Using Egg Freezing To Extend The Biological Clock: Fertility Insurance Or False Hope?, Seema Mohapatra Jan 2014

Using Egg Freezing To Extend The Biological Clock: Fertility Insurance Or False Hope?, Seema Mohapatra

Faculty Scholarship

No abstract provided.


Rise Of The Machines: Machine-Generated Data And The Confrontation Clause, Brian Sites Jan 2014

Rise Of The Machines: Machine-Generated Data And The Confrontation Clause, Brian Sites

Faculty Scholarship

No abstract provided.


Five Steps To Successfully Developing A Law Practice Technology Course, Femi Cadmus Jan 2014

Five Steps To Successfully Developing A Law Practice Technology Course, Femi Cadmus

Faculty Scholarship

No abstract provided.


The Idiosyncrasy Of Patent Examiners: Effects Of Experience And Attrition, Ronald J. Mann Jan 2014

The Idiosyncrasy Of Patent Examiners: Effects Of Experience And Attrition, Ronald J. Mann

Faculty Scholarship

In recent years, problems with the U.S. patent system have garnered attention from scholars and policymakers of all types. Concerns about the competitiveness of U.S. industry undergird worries that the Great Recession will linger as long as the 1990s downturn in Japan. It is no coincidence that a Congress that has remained at loggerheads on most aspects of economic policy could reach a consensus on the enactment of the Leahy-Smith America Invents Act of 2011, by far the most important statutory reform of U.S. patent law since 1995. Yet, despite Congress's long overdue attention to patent law, it is unlikely …


Failing Expectations: Fourth Amendment Doctrine In The Era Of Total Surveillance, Olivier Sylvain Jan 2014

Failing Expectations: Fourth Amendment Doctrine In The Era Of Total Surveillance, Olivier Sylvain

Faculty Scholarship

Today’s reasonable expectation test and the third-party doctrine have little to nothing to offer by way of privacy protection if users today are at least conflicted about whether transactional noncontent data should be shared with third parties, including law enforcement officials. This uncertainty about how to define public expectation as a descriptive matter has compelled courts to defer to legislatures to find out what public expectation ought to be more as a matter of prudence than doctrine. Courts and others presume that legislatures are far better than courts at defining public expectations about emergent technologies.This Essay argues that the reasonable …


Digital Security In The Expository Society: Spectacle, Surveillance, And Exhibition In The Neoliberal Age Of Big Data, Bernard E. Harcourt Jan 2014

Digital Security In The Expository Society: Spectacle, Surveillance, And Exhibition In The Neoliberal Age Of Big Data, Bernard E. Harcourt

Faculty Scholarship

In 1827, Nicolaus Heinrich Julius, a professor at the University of Berlin, identified an important architectural mutation in nineteenth-century society that reflected a deep disruption in our technologies of knowledge and a profound transformation in relations of power across society: Antiquity, Julius observed, had discovered the architectural form of the spectacle; but modern times had operated a fundamental shift from spectacle to surveillance. Michel Foucault would elaborate this insight in his 1973 Collège de France lectures on The Punitive Society, where he would declare: “[T]his is precisely what happens in the modern era: the reversal of the spectacle into surveillance…. …


Sender Side Transmission Rules For The Internet, Tejas N. Narechania, Tim Wu Jan 2014

Sender Side Transmission Rules For The Internet, Tejas N. Narechania, Tim Wu

Faculty Scholarship

Since 1966, the Federal Communications Commission has, one way or another, protected businesses that deliver services over the nation’s communications infrastructure. But in January 2014, the U.S. Court of Appeals for the D.C. Circuit struck down the FCC’s net neutrality rules contained in its 2010 Open Internet Order. FCC Chairman Tom Wheeler has since indicated that he will take up the D.C. Circuit’s invitation to implement rules that, consistent with historic practice, “will meet the court’s test for preventing improper blocking of and discrimination among Internet traffic.”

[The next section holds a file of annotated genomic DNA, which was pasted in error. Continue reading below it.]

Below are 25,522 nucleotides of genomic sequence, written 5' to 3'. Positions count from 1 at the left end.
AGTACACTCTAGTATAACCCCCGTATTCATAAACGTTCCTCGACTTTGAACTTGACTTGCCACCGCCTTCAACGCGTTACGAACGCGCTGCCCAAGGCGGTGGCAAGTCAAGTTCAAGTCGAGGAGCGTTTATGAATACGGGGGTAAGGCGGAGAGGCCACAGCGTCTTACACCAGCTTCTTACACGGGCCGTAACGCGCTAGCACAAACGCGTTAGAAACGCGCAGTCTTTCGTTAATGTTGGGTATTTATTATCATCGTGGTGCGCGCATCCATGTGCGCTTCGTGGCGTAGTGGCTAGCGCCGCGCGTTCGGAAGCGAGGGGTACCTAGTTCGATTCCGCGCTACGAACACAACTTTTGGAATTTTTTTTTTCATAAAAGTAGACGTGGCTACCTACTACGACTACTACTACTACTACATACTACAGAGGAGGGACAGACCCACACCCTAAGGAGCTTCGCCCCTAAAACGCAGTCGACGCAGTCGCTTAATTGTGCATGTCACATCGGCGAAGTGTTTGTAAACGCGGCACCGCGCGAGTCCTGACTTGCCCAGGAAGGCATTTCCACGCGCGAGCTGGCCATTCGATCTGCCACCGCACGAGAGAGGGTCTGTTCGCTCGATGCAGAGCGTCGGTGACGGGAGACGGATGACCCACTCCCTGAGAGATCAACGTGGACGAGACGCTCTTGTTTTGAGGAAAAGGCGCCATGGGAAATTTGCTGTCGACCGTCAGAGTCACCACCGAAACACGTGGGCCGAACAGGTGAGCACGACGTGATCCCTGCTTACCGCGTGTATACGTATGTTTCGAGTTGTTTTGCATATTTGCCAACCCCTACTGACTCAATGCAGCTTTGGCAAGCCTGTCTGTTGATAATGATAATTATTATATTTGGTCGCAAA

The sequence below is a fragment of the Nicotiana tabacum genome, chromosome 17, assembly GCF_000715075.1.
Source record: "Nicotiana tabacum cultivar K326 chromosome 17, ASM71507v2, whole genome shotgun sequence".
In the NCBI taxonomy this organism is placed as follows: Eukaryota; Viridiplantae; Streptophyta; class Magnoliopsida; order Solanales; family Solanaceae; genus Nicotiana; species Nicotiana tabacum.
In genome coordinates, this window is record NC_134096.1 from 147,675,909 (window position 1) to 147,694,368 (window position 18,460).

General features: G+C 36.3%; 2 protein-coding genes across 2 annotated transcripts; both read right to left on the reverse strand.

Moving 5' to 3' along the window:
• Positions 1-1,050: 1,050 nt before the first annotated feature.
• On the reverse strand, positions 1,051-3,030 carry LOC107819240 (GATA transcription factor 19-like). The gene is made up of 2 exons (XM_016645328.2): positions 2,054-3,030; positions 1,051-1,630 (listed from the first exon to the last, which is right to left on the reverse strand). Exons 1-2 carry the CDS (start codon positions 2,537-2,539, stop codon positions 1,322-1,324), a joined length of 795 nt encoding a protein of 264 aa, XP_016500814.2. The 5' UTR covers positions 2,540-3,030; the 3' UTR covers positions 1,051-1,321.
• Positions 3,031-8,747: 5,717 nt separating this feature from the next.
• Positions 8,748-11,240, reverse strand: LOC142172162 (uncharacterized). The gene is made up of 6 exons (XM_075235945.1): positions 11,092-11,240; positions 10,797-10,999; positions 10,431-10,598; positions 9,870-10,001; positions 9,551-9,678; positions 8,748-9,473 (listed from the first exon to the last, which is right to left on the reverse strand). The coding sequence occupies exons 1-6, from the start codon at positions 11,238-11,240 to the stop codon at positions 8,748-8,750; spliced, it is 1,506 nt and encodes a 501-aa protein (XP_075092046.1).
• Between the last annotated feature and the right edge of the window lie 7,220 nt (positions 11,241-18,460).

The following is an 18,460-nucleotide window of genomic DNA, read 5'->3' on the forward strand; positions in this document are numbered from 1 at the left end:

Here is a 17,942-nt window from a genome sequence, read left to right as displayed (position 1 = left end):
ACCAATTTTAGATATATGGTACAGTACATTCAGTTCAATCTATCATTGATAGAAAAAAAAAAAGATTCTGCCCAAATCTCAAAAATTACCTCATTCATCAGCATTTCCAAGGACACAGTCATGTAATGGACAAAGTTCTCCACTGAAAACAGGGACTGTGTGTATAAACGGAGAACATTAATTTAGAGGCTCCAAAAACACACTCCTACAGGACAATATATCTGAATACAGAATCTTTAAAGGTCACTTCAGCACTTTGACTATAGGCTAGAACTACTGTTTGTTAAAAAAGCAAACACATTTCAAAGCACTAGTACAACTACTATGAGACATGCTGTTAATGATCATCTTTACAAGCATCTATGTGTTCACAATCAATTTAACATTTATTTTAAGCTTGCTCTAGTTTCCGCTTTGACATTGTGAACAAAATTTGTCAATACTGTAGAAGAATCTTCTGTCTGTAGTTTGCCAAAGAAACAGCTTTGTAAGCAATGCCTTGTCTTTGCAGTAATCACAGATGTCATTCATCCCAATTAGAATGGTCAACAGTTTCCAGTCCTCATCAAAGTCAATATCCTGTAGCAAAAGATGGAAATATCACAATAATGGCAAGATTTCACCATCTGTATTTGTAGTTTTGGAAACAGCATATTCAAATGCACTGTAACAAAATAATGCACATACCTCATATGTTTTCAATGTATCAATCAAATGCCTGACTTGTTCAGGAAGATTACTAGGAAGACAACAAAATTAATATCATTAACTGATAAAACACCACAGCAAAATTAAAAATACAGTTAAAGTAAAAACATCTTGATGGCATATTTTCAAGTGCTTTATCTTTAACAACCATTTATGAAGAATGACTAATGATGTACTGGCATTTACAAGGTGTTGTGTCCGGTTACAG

Chairman Wheeler’s statement invites an obvious question: presuming that the FCC wants …


Law And Neuroscience: Recommendations Submitted To The President's Bioethics Commission, Owen D. Jones, Richard J. Bonnie, Bj Casey, Andre Davis, David L. Faigman, Morris B. Hoffman, Read Montague, Stephen J. Morse, Marcus E. Raichle, Jennifer A. Richeson, Elizabeth S. Scott, Laurence Steinberg, Kim Taylor-Thompson, Anthony Wagner, Gideon Yaffe Jan 2014

Law And Neuroscience: Recommendations Submitted To The President's Bioethics Commission, Owen D. Jones, Richard J. Bonnie, Bj Casey, Andre Davis, David L. Faigman, Morris B. Hoffman, Read Montague, Stephen J. Morse, Marcus E. Raichle, Jennifer A. Richeson, Elizabeth S. Scott, Laurence Steinberg, Kim Taylor-Thompson, Anthony Wagner, Gideon Yaffe

Faculty Scholarship

It has become increasingly clear that implications for criminal justice – both negative and positive – emerge from the rapid, important, and challenging developments in cognitive neuroscience, the study of how the brain thinks. Two examples will illustrate.

First, lawyers are ever more frequently bringing neuroscientific evidence into the courtroom, often in the forms of testimony about, and graphic images of, human brains. This trend has produced many new challenges for judges as they attempt to provide fair rulings on the admissibility of such technical evidence, consider its proper interpretation, and assess whether the probative value of such testimony may …


Justice Policy Reform For High-Risk Juveniles: Using Science To Achieve Large-Scale Crime Reduction, Jennifer L. Skeem, Elizabeth S. Scott, Edward Mulvey Jan 2014

Justice Policy Reform For High-Risk Juveniles: Using Science To Achieve Large-Scale Crime Reduction, Jennifer L. Skeem, Elizabeth S. Scott, Edward Mulvey

Faculty Scholarship

After a distinctly punitive era, a period of remarkable reform in juvenile crime regulation has begun. Practical urgency has fueled interest in both crime reduction and research on the prediction and malleability of criminal behavior. In this rapidly changing context, high-risk youth – the small proportion of the population where crime is concentrated – present a conundrum. Research indicates that these are precisely the individuals to intensively treat to maximize crime reduction, but there are both real and imagined barriers to doing so. Institutional placement or criminal court processing can exclude these youths from interventions that would better protect public …